At the same time, just as we came around the corner, we hit another snowdrift and I couldn’t straighten out the Bronco. I did my best to keep control and stay on the road but because I was in floating motion on top of the snow, I had no control. Without control of the Bronco we veered to the left for the embankment, which was 25 feet down. I knew that we had to keep the nose of the car pointed down to land in the snow bank. The other possibility was that we could land sideways, roll the vehicle a number of times and possibly be injured. So as we went over the bank I punched the gas pedal to the floor, cranked the wheel hard and put the nose down first. It worked… down we went, nose first, down the steep embankment to the bottom. We landed upright at the bottom with a big pile of snow all around us. The motor had stopped and the only noise I heard was some gurgling of water in the motor. The second noise I heard was my son saying "How are we ever going to get out of here?" I said "I will figure something out - let's have a look around".
We had difficulty getting out because both doors had snow pushed up against them but with some maneuvering we managed to get out through a window to have a look at our situation. It didn’t look good. The road looked a long way away above us. I knew we would be in trouble trying to walk back because I figured we were about 18 miles out and from our vehicle in 28 minus weather could be challenging. So I knew I had to come up with some emergency plan - and fast. I thought it would be better trying to get the Bronco out first than trying to walk out.
The first thing we did was take our winch line and tie it to a tree to see if we could move the truck at all. My son took the line, crawled up the steep embankment over the top of the road to the other side and tied it around a tree. When it was securely tight I got into the bronco, started the motor and locked it into gear. With the winch pulling and all four wheels churning in 4 wheel drive reverse, I got the vehicle moving about 2 feet back and forth.
I thought we were doing fairly well gaining about 6 inches each time when all of a sudden there was a puff of smoke and a terrible smell. I immediately realized the motor on the winch had burnt out. It was now about 2 o’clock in the afternoon and darkness would come at around 4 o'clock. We both knew that trying to walk in a very narrow track for 18 miles in 22 degrees below zero weather to the nearest road would be a very difficult.
I believe that to be a very good outdoors man you have to have common sense. Common sense will get you out of more situations than experience. So we had to come up with "plan B". The first thing we did was take a power saw and an ax and make two shovels from a tree. We took these shovels and started shoveling snow away from the Bronco both in front and at the back. We then managed to get the Bronco moving back and forth about 10 feet, but we both knew that it would never go up a 25 foot steep embankment all by itself. We sat down and looked at the situation and came up with an idea, this being "plan C".
We took the winch line from the Bronco still attached to the burned out winch, up the embankment then across the road to a bottom of a large tree about 50 feet in the bush. My son then climbed the tree carrying the winch line with him. About ¾ of the way up this tree he tied the line securely and tightly around the tree, but leaving about 20 feet of slack. He climbed back down and I then took the power saw and felled four other trees into the tree with the winch line. We now had one tree standing upright, but very bent and straining in the opposite direction of the Bronco, and four other trees leaning against the upright tree also pushing against it in the opposite direction. I would never advise anybody to do the next step - it is total suicide - but if you have to choose between freezing to death and an extreme measure, you might remember it. You have to decide which choice is best.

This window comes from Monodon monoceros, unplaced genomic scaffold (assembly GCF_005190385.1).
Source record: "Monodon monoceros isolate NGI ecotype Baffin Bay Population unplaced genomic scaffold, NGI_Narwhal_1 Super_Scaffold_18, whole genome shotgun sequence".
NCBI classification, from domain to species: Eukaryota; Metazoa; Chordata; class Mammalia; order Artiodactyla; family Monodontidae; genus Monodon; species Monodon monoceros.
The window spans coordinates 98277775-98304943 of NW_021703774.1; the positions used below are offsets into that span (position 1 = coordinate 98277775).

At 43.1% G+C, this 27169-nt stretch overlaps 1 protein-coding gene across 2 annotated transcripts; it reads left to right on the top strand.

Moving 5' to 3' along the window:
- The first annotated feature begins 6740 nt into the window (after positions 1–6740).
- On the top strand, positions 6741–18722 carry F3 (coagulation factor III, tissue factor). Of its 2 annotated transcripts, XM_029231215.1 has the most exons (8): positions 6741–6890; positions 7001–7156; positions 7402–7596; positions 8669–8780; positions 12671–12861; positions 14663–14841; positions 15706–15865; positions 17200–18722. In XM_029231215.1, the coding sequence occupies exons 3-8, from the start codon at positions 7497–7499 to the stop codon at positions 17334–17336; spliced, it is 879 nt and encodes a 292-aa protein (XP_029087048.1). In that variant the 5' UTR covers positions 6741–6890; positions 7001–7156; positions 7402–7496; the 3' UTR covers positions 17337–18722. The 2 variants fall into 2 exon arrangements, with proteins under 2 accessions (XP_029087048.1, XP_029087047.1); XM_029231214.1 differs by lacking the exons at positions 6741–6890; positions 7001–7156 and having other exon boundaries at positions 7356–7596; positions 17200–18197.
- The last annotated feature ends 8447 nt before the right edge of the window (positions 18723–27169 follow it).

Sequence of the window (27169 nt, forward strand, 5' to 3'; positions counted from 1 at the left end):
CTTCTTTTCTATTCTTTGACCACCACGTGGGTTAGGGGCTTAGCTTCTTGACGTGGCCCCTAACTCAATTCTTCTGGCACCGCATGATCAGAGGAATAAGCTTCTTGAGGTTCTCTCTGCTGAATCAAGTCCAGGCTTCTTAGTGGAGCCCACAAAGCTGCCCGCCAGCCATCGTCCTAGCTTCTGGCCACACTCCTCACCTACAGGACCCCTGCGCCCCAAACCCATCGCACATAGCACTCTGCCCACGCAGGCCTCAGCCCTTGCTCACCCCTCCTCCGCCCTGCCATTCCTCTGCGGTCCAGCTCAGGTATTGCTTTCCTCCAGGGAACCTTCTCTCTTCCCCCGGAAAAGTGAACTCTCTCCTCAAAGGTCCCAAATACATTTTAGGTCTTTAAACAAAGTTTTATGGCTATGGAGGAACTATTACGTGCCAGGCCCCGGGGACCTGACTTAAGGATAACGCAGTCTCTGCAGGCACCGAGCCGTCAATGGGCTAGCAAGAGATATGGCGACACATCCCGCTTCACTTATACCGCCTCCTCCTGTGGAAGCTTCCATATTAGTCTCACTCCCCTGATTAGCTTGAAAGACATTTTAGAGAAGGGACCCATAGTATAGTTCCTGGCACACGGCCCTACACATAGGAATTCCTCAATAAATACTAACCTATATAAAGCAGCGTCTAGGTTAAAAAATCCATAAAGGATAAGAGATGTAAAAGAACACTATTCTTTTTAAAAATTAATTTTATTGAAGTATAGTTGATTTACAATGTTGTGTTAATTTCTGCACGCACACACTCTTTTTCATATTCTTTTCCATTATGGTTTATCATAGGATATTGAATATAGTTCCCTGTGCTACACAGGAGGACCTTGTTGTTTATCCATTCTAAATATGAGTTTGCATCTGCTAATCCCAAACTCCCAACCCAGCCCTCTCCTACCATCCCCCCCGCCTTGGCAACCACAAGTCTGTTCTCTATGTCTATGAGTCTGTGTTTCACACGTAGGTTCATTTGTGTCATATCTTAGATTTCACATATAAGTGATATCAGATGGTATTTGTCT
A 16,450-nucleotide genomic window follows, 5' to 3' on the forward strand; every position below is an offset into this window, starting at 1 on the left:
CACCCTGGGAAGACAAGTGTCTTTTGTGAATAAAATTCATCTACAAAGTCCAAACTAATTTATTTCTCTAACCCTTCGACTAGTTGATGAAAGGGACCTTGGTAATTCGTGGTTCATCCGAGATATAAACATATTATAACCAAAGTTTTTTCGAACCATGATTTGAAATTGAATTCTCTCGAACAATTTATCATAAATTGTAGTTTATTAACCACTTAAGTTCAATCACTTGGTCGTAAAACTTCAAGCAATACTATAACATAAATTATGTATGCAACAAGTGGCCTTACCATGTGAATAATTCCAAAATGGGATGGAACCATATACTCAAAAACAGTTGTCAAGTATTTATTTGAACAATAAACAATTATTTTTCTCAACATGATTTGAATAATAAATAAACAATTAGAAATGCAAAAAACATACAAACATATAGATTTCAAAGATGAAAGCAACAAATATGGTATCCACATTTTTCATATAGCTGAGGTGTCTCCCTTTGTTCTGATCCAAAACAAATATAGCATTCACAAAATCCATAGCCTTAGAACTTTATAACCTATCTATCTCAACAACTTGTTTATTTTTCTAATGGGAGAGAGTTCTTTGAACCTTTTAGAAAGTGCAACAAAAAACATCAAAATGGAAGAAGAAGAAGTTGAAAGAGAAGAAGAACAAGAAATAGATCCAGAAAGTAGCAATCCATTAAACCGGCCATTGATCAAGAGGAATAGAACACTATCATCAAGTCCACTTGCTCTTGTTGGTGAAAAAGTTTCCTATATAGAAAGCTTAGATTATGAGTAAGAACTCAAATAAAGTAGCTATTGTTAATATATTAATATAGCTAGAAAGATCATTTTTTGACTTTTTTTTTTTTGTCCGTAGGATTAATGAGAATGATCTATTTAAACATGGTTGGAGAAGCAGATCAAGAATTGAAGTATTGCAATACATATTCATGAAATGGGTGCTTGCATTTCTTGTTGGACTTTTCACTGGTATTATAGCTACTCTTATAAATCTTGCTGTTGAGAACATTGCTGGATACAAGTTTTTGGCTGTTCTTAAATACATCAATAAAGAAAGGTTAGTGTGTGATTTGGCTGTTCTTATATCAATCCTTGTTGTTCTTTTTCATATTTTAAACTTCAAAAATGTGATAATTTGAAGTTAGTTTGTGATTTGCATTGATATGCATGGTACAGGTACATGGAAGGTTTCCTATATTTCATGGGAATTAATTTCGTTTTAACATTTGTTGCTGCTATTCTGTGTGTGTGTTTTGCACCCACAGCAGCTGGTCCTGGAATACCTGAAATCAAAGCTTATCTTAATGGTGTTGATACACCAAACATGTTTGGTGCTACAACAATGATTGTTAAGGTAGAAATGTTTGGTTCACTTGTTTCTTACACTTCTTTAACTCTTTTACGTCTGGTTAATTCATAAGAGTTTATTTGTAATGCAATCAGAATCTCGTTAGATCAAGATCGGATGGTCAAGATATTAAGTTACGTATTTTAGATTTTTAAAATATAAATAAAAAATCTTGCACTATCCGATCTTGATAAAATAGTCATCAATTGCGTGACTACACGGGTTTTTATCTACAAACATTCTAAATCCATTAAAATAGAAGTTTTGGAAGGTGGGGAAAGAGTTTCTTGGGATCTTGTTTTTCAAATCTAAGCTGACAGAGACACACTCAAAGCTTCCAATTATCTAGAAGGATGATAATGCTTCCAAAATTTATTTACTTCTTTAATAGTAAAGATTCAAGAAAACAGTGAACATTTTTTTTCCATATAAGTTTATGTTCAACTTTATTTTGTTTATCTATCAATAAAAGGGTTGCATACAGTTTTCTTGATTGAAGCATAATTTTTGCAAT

I now asked my son to get into the Bronco, start it, point the nose up the 25-foot bank and when I cut the tree, put the pedal to the floor and hang on. I walked to the bottom of this tree and made an undercut facing the opposite direction to where the Bronco was. I then tramped out a very good path, which I called my running path and started cutting the other side of the upright tree. My son at this time was sitting in the Bronco with the motor running, in 4-wheel drive, ready for action. I cut the back of the tree and heard a small crack. I dropped my power saw and ran down my running path as fast as I could go, then dived behind a tree. The force of the four trees pushing against the upright tree that I had cut caused it to snap where I cut it, and all five trees started coming down in the opposite direction from the Bronco. It only took seconds for the 20-foot slack on the cable to tighten and when that happened, the trees just kept going and the Bronco started coming out of the ditch straight up the steep incline slope and right onto the road. Just before the vehicle started going down the other side of the ditch the trees hit the ground and the Bronco stopped.
I looked at my son who was just sitting there staring straight ahead with an expression on his face I'll never forget. I imagine the expression on my face must have been the same. It worked - we were out! The trees had landed and the Bronco was on top of the road. We untied our cable, wrapped it around the front and took off down the road.
That evening over a cold beer and a steak sandwich at the local beer parlor (because we had missed the restaurants again) we both laughed at our experience and agreed that common sense was a very important factor when being in the bush.